At this time of year we often hear preaching against the hustle and bustle of Christmastime and how it threatens our faith or our family or our sanity. We are told that if we only slow down and simplify we will find true meaning and value in our lives and in the holiday.
And I know why people say this. I know how it feels to be distracted and feel like I’m missing the point of Christmas. But at some point the grievances of being too busy get old and the preaching becomes cliche. I can’t help but wonder if we are misplacing blame— blaming all the chaos in our lives for the chaos in our hearts.
At the end of the day we live in this world— this world with bratty children and entitled teenagers— with grumpy and cranky or manipulative relatives— with rude shoppers and tired workers— with stop lights and tantrums. We live in a world that is messy — we live with people who have a tendency to be selfish and difficult. And sometimes we are those people. This is our world.
But this is the world of the Nativity. This is the world God chose to be born into. This is the world of Christmas.
But we are often told that Christmas ought to be free of such things. That it ought to be this sort of humanist, enlightened celebration. That it ought to be clean and simplistic and uncomplicated. It ought not have lists or messes of wrapping paper or lavish dinners. We are told that we ought not lose sleep over it. That we shouldn’t be rushing. That we shouldn’t be spending too much money. In short, we are often told that Christmas ought to be a day of balance— sort of a zen holiday.
But Christmas is anything but a zen holiday. I’m sure that there was plenty of hustle and bustle among the shepherds as they rushed to the manger. I’m sure they were dirty and some of them cursed and pushed each other out of the way to get there. I’m sure the wise men argued and maybe they got a little too caught up in which was best of their gifts. I’m sure Joseph got tired staying up late with his laboring wife and I’m sure Mary grew a bit weary of that every few hours cry. There were plenty of things about the first Christmas that were chaotic. There were things that detracted from the main point. There was human folly and fault. And what did Jesus do about it?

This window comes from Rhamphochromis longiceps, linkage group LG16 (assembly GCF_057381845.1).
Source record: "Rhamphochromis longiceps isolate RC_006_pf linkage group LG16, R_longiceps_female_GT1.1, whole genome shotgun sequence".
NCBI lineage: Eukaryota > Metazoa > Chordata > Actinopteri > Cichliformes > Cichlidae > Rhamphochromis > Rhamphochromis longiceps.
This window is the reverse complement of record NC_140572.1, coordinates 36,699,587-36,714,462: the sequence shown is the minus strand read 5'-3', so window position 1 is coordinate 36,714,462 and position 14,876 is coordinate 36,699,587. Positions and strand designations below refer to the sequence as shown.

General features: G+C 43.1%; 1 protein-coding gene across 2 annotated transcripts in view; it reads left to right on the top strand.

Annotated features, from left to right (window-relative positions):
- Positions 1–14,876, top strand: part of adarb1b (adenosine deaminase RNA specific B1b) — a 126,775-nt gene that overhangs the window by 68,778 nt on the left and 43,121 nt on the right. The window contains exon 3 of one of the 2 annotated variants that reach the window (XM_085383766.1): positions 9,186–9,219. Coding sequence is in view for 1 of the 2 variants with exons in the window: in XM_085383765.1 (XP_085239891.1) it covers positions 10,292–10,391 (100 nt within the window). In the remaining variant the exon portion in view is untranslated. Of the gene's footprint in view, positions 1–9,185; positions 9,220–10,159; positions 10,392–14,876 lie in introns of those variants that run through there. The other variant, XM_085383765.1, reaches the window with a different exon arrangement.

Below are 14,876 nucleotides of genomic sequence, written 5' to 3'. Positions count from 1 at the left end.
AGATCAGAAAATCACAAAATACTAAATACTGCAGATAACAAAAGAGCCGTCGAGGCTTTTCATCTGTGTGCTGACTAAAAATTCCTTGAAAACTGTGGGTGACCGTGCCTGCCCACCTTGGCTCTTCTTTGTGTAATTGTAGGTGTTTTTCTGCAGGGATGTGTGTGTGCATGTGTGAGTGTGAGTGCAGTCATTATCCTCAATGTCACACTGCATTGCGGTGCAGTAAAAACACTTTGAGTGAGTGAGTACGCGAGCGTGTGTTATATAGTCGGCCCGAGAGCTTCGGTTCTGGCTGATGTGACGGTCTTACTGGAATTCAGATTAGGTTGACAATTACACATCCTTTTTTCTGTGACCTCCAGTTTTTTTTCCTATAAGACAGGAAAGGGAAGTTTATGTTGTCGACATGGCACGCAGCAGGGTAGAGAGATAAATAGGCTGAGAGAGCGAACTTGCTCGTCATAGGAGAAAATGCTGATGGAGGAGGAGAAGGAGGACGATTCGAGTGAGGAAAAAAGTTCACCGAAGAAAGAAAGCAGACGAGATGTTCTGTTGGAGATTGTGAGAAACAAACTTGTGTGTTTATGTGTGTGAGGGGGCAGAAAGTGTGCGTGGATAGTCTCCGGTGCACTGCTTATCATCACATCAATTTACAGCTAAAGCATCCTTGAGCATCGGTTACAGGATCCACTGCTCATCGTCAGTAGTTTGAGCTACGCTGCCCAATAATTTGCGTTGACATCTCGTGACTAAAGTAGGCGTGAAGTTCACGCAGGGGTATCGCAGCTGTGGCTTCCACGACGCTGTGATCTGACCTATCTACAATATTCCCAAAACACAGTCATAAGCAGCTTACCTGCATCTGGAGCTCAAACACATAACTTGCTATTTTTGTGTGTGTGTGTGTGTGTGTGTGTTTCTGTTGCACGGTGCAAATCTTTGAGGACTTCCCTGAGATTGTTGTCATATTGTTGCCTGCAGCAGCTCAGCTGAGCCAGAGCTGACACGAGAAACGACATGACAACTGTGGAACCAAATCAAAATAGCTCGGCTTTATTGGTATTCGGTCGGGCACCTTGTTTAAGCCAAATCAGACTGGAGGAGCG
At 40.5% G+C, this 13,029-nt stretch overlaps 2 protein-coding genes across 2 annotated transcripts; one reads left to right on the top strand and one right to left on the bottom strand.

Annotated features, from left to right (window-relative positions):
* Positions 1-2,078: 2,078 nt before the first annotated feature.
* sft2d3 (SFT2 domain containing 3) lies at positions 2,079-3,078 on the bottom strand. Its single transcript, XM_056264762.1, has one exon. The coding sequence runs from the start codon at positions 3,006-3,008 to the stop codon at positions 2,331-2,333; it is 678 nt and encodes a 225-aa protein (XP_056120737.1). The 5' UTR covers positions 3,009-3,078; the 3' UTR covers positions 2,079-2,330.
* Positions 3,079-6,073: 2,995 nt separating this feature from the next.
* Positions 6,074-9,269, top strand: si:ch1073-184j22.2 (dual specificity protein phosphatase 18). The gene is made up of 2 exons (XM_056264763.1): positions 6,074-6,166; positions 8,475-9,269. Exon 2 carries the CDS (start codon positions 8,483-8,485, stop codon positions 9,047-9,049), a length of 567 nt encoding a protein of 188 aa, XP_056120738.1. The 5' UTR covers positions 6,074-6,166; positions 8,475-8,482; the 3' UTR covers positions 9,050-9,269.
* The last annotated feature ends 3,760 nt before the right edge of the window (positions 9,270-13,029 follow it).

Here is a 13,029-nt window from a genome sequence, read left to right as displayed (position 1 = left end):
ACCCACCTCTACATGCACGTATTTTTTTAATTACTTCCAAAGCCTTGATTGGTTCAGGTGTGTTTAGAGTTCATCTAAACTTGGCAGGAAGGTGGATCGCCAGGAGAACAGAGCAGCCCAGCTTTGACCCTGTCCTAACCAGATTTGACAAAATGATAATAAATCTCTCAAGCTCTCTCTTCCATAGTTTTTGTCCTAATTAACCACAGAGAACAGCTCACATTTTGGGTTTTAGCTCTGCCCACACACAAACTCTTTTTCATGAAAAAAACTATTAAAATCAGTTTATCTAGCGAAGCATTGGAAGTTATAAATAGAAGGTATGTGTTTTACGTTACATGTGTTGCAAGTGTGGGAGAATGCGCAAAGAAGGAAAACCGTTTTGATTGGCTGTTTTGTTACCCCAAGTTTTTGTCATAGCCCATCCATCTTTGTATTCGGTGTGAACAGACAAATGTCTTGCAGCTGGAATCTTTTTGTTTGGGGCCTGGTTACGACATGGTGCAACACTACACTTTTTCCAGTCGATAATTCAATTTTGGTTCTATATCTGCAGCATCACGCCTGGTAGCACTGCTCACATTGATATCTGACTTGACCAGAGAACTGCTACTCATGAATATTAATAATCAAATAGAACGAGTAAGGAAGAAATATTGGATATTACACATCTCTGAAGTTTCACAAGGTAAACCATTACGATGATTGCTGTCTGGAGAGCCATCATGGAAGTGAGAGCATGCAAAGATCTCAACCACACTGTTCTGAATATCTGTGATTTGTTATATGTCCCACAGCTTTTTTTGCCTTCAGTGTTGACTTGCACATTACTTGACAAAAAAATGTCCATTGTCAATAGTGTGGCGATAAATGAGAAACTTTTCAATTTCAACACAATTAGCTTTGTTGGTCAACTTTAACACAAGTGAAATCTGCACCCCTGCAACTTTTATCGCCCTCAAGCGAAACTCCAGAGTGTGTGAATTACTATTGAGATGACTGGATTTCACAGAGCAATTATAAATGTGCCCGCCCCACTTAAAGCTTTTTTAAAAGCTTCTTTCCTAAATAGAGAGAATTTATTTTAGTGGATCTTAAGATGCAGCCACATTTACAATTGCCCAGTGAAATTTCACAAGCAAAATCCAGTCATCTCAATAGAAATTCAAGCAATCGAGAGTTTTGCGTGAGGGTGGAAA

He embraced it.
So, too, should we.
You see, Christmas may be about peace but it isn’t a modern sort of peace. It isn’t the kind of peace that comes with lack of responsibility or entanglement or expectation. Silent night isn’t about an early night in, reading to oneself in bed with a glass of wine— it isn’t that type of peace.
Christmas peace is a chaotic, heavenly, trumpeting peace. Like babies crying at Mass and long car rides and gifts that break the budget. Like dirty dishes in the sink and long lines to see Santa and reuniting with estranged family members. Because Christmas peace is what comes when you choose to love this fallen world. Christmas peace is what comes when you have faith that God loves this fallen world. Christmas peace is what happens to a heart that opens itself to all the inconveniences of life, opens itself to be battered and tired and challenged and sometimes, humiliated, all for the sake of love. Christmas peace is what happens when the whole world may be swirling but inside us sings, sweetly, the “still small voice.” (1 Kings 19:12).
So, sure, if you struggle with materialism or greed or vanity or whatever you struggle with at Christmas— if your children don’t seem to understand what happened in the manger— sure— remind them. Do what it takes to direct your heart— but don’t blame the hustle and the bustle. Life is hustle and bustle. Christmas merely emphasizes it. Christmas emphasizes life because Christmas is a celebration of life. So embrace the hustle and bustle, embrace the chaos— because if your heart is in the right place you’ll still hear the “still small voice.”